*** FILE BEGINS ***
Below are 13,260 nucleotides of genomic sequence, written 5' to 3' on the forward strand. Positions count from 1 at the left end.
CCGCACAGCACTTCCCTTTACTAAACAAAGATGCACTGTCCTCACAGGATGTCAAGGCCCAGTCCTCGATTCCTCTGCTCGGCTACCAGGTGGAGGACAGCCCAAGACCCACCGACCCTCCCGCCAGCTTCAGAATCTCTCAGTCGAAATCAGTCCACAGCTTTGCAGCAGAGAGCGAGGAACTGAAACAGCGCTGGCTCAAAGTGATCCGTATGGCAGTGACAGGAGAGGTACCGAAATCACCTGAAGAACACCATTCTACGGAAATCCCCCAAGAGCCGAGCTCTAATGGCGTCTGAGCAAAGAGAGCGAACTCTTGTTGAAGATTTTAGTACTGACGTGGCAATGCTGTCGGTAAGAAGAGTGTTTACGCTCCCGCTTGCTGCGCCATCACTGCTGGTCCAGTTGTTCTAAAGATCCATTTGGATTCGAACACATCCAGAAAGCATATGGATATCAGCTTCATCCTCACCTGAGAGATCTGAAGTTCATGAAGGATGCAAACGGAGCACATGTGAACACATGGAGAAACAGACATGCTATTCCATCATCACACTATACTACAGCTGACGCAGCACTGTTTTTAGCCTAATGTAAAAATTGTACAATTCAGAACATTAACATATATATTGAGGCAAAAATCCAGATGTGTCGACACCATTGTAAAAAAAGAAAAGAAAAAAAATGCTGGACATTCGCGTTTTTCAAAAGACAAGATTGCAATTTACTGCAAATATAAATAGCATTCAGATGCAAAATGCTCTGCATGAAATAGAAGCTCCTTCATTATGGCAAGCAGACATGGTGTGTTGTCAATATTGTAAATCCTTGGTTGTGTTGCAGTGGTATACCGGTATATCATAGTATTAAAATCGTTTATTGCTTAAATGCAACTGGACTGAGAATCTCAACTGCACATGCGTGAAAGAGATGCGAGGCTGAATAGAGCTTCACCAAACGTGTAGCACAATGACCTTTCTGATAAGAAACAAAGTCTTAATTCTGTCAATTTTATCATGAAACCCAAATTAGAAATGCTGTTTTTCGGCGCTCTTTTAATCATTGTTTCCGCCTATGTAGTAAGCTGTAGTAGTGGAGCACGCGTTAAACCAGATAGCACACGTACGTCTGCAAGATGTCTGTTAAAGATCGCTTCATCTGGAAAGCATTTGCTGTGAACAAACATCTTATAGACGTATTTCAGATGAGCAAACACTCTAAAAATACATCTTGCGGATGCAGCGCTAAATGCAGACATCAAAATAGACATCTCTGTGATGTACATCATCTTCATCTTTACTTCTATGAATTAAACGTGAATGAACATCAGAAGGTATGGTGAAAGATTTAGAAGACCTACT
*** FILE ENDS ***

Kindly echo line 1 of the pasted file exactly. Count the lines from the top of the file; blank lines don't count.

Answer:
Below are 13,260 nucleotides of genomic sequence, written 5' to 3' on the forward strand. Positions count from 1 at the left end.